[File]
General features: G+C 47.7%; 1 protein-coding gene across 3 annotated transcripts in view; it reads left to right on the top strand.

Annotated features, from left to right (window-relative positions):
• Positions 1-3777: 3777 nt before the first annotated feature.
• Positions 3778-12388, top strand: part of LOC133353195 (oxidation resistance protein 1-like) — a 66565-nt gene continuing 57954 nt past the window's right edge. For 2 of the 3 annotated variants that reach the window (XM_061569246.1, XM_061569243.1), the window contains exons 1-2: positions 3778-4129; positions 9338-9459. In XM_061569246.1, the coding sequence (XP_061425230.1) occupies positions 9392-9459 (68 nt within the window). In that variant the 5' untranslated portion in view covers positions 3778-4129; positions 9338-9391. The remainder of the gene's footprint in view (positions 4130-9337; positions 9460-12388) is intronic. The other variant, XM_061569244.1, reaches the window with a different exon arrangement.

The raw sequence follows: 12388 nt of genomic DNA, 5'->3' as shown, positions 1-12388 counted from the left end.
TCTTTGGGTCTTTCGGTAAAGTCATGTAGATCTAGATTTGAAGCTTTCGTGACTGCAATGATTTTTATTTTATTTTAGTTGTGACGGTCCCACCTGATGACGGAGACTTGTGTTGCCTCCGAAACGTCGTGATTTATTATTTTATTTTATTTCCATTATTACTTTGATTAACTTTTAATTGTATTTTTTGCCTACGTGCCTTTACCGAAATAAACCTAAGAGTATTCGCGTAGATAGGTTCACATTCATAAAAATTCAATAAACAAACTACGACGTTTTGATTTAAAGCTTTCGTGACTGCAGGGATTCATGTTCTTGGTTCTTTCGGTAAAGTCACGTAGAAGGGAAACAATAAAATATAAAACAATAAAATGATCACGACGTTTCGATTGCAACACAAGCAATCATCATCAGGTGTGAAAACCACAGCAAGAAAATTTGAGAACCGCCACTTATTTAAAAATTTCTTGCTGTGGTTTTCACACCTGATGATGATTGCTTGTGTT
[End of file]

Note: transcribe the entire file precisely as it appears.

General features: G+C 47.7%; 1 protein-coding gene across 3 annotated transcripts in view; it reads left to right on the top strand.

Annotated features, from left to right (window-relative positions):
• Positions 1-3777: 3777 nt before the first annotated feature.
• Positions 3778-12388, top strand: part of LOC133353195 (oxidation resistance protein 1-like) — a 66565-nt gene continuing 57954 nt past the window's right edge. For 2 of the 3 annotated variants that reach the window (XM_061569246.1, XM_061569243.1), the window contains exons 1-2: positions 3778-4129; positions 9338-9459. In XM_061569246.1, the coding sequence (XP_061425230.1) occupies positions 9392-9459 (68 nt within the window). In that variant the 5' untranslated portion in view covers positions 3778-4129; positions 9338-9391. The remainder of the gene's footprint in view (positions 4130-9337; positions 9460-12388) is intronic. The other variant, XM_061569244.1, reaches the window with a different exon arrangement.

The raw sequence follows: 12388 nt of genomic DNA, 5'->3' as shown, positions 1-12388 counted from the left end.
TCTTTGGGTCTTTCGGTAAAGTCATGTAGATCTAGATTTGAAGCTTTCGTGACTGCAATGATTTTTATTTTATTTTAGTTGTGACGGTCCCACCTGATGACGGAGACTTGTGTTGCCTCCGAAACGTCGTGATTTATTATTTTATTTTATTTCCATTATTACTTTGATTAACTTTTAATTGTATTTTTTGCCTACGTGCCTTTACCGAAATAAACCTAAGAGTATTCGCGTAGATAGGTTCACATTCATAAAAATTCAATAAACAAACTACGACGTTTTGATTTAAAGCTTTCGTGACTGCAGGGATTCATGTTCTTGGTTCTTTCGGTAAAGTCACGTAGAAGGGAAACAATAAAATATAAAACAATAAAATGATCACGACGTTTCGATTGCAACACAAGCAATCATCATCAGGTGTGAAAACCACAGCAAGAAAATTTGAGAACCGCCACTTATTTAAAAATTTCTTGCTGTGGTTTTCACACCTGATGATGATTGCTTGTGTT